Each i-screen can simultaneously be exposed to a variety of different conditions, thereby allowing multiple compounds or concentrations to be tested at once. In all cases, potential metabolites can be identified in the earliest stages of development, with human accuracy, without the need for regulatory processing. TNO can also put its microbiome expertise to work to conduct extensive toxicology testing and analysis. Using a variety of techniques and platforms, e.g.Ex vivo InTESTine model we can help investigate the interplay between microbiota and host, and the extent to which certain microbiota have a toxic effect on the human body.

I-Screen; Technology and Application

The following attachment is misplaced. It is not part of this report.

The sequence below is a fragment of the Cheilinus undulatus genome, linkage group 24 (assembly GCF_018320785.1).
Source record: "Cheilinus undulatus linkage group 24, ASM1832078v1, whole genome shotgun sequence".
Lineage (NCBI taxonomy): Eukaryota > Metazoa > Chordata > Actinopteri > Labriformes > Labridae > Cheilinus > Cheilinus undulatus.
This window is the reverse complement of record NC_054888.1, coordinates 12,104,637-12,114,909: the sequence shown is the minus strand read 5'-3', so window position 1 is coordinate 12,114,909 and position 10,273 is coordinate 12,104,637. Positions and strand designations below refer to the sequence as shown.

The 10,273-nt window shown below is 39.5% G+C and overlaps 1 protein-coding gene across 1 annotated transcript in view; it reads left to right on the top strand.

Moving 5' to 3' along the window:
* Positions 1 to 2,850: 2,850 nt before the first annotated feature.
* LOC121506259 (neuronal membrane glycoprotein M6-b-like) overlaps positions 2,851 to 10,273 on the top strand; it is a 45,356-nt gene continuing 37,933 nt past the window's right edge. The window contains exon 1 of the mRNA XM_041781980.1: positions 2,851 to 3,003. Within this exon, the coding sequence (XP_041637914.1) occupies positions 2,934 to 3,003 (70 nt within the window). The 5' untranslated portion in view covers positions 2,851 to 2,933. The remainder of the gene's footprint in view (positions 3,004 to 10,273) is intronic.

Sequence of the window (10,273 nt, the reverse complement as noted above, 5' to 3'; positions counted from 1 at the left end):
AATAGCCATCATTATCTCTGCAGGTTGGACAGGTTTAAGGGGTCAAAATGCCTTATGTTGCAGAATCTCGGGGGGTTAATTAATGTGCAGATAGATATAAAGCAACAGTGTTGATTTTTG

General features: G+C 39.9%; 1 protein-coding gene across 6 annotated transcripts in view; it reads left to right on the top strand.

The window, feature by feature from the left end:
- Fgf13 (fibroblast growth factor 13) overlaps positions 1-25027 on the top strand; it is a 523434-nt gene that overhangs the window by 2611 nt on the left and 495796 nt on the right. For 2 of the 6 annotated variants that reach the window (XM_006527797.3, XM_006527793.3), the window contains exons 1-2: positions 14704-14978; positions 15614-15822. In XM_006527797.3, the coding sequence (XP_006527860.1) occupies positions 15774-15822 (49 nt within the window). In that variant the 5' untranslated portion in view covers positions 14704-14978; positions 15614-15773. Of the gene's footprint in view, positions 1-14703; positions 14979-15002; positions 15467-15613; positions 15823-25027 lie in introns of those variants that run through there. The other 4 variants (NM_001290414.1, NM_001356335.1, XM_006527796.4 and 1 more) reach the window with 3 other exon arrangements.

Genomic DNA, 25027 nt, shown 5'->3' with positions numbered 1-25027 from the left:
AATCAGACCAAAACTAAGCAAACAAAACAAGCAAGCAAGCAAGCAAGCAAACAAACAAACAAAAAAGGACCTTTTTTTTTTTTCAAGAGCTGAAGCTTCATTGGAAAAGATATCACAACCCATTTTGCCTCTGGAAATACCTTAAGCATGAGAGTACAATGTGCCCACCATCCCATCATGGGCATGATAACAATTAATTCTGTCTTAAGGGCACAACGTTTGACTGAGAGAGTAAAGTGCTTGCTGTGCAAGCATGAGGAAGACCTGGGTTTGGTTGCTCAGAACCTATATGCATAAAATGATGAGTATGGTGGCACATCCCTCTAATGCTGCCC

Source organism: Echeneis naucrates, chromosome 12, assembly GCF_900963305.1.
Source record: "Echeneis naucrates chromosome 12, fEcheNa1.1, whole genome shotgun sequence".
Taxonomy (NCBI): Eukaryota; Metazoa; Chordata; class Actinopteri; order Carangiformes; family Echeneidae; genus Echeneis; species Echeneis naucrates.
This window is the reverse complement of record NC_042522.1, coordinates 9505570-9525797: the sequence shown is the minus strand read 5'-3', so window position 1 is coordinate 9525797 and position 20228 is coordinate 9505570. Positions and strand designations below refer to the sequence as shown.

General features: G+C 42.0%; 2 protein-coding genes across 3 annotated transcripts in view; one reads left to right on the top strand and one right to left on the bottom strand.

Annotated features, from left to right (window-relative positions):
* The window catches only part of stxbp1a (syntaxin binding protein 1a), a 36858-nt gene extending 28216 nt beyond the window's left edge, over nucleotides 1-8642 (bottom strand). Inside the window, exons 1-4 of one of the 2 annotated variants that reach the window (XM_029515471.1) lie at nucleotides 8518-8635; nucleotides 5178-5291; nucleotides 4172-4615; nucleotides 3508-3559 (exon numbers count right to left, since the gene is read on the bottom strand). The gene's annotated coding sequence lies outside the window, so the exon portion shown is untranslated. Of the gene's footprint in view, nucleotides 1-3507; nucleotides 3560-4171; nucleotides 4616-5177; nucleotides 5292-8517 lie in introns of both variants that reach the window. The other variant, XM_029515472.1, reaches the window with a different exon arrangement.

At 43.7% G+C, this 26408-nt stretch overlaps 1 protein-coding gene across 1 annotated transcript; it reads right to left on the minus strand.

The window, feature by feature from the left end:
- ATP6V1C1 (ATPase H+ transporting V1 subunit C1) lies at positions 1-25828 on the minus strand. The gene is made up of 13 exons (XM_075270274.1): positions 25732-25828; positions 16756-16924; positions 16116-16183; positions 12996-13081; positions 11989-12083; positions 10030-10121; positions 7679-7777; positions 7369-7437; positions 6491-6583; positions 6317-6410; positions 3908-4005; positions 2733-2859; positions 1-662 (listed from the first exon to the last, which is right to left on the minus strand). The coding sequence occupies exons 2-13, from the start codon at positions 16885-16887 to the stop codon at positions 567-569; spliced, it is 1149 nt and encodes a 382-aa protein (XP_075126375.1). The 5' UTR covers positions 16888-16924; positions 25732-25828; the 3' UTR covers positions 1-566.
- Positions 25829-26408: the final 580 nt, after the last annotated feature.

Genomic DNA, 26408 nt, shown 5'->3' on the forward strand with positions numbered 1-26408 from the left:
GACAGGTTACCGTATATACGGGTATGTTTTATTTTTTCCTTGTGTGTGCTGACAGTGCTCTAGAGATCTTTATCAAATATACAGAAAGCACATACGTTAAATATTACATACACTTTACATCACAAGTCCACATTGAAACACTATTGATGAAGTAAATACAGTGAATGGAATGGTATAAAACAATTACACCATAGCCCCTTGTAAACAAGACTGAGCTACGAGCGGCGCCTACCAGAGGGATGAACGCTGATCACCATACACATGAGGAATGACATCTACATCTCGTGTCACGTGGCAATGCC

iscreen Human gut microbiota are cultured anaerobically in a multi-well system to mimic the human intestinal in vivo metabolism. This allows for determining the potential of intestinal microbiota to metabolize drug candidates. The starting population of microbiota in the I-screen can be a standardized ex-vivo intestinal microbiota pool collected from either healthy volunteers, or for example obese, or lean adults or even children. This would confer the inherent differences found in each individual’s specific gut microflora. I-screen enables rapid identification of drugs that are susceptible to metabolism by intestinal microbiota. Additionally, it can be used to identify unknown metabolites transformed by intestinal microbiota. Normally, human metabolite profiling and identification data are generated during Phase II and/ or III of clinical trials. Human metabolites can thus be identified in preclinical stages, thereby de-risking and accelerating the drug development process. Each I-screen can be simultaneously exposed to a large number of different conditions, allowing for cost effective screening of interesting candidate drugs.